The AAVMC uses the Veterinary Medical College Application Service (VMCAS) to process primary applications. You will apply during the VMCAS cycle that opens one year prior to the fall you plan to enroll in veterinary school. For example, if you plan to attend vet school directly after Carleton, you will apply during the spring/summer between your junior and senior years. Early VMCAS submissions are recommended as some institutions have rolling admissions.

After submitting your application, schools may require interviews anytime between late fall and early spring. Your major and pre-veterinary advisors will work with you to complete different components of the application and to prepare you for interviews.

Please review the following important information.

Application Timeline

Visit the AAMVC or VMCAS for information regarding the specific dates of your application cycle.

  • Mid-January: The VMCAS application cycle opens
    • Applications for individual veterinary schools have not opened yet, so now is the time to complete your primary application. Begin completing your course and activity entries as well as your personal statement. Request 3-6 letters of recommendation from individuals who meet the requirements of the schools you plan to apply to.
  • April 1: Rough draft of your personal statement due to Pam
  • Mid-May: The first date you can select programs in the application
    • Select which schools you want to attend and begin completing their individual applications.
  • Mid-August: The last date to order Professional Transcript Entry (PTE)
  • Mid-September: The VMCAS application cycle closes
    • This is the last date you can submit your application and request letters of recommendation. It is also the last day for your recommenders to submit their letters and for your GRE test scores to be matched to your application.
  • September – March: Practice/mock interviews
    • When and how you prepare for interviews will depend on the date and type of interview each veterinary school requests.
  • February – April: Veterinary school acceptance decisions are released
  • Mid-April: Deadline for admitted students to accept or decline admissions offers
    • This date depends on when you completed your interview with the school and when the school releases its acceptance decisions. Generally, you receive decisions in February and must accept an offer by mid-April.

The GRE and CASPer Tests

Please visit the Entrance Examinations section of the Veterinary Medicine folder for detailed information regarding the tests themselves. The GRE is no longer required by most veterinary schools, and the CASPer test is only required by a select few.

The GRE should be completed at least two months prior to your VMCAS application cycle deadline. Test results take a few weeks to be returned, and submitting your scores to different schools may also take longer than expected, so it is best to take the GRE well in advance of your September deadline.

The CASPer test should be completed within your VMCAS application cycle as results are only valid for a single application cycle. The assessment is rated and the score is sent to selected veterinary schools 2-3 weeks after the test date, so tests should be completed before August—at least one month prior to the end of the application cycle.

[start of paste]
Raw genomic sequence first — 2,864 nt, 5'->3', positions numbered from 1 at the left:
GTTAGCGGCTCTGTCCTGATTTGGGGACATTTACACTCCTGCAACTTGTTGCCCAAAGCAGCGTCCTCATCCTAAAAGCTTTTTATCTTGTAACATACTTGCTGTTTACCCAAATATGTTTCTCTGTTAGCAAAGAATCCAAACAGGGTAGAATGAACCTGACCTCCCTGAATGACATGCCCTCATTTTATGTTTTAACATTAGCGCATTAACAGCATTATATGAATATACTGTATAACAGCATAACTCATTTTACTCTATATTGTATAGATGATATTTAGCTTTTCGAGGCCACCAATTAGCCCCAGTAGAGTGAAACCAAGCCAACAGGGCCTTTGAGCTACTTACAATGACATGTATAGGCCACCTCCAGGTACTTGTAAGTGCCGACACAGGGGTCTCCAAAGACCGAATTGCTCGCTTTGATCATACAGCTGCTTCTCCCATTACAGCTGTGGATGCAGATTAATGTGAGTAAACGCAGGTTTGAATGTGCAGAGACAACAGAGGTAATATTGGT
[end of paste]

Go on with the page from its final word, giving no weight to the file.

Personal Statements

Why do you want to be a veterinarian? Writing a personal statement is a daunting task, so admissions officers and alumni offered some advice:

Admission officers: Your personal statement should be very organized and arranged in a way that draws everything together. Don’t just list everything; you should have a beginning, a middle, and an end. Talk about your journey and why you want to become a veterinarian. Is there a particular experience or mentor that drew you in? Don’t list your experiences, there is a different section of the VMCAS where you can do that. The essay should be broken into paragraphs and should flow. Make your personal statement easy for the readers to digest. Truly show that you know what you’re getting yourself into — keeping up research, working with other veterinarians and technicians, and doing hard work because it will be worth it. Prove you are fully committed.

Veterinary alumni: What would you do as a veterinarian and how would you give back to the community? Think about the broader realm of veterinary medicine outside of dogs and cats — food safety, human and public health, wildlife conservation, aquacultures, and much more. Prove that you understand the breadth of veterinary medicine and that you would be willing to do more than small animal medicine with your degree. Avoid the cliche of using the death of a childhood pet as your motivation for becoming a veterinarian. Give an adult reason for committing yourself to an emotionally challenging career that may not be the most financially rewarding. Write your personal statement such that you couldn’t be applying for another animal-related career with the same essay.

Course and Activity Entry

Course Entry: There are many course requirements for veterinary school, and it is common for students to have incomplete classes when they apply to vet school. Double-check how many outstanding courses each institution allows you to have before you apply to their programs. If you apply to a school with an outstanding course requirement, make sure you complete the class before you enroll in veterinary school the following fall. Often, institutions will require applicants to prove exactly how and when they will complete remaining requirements.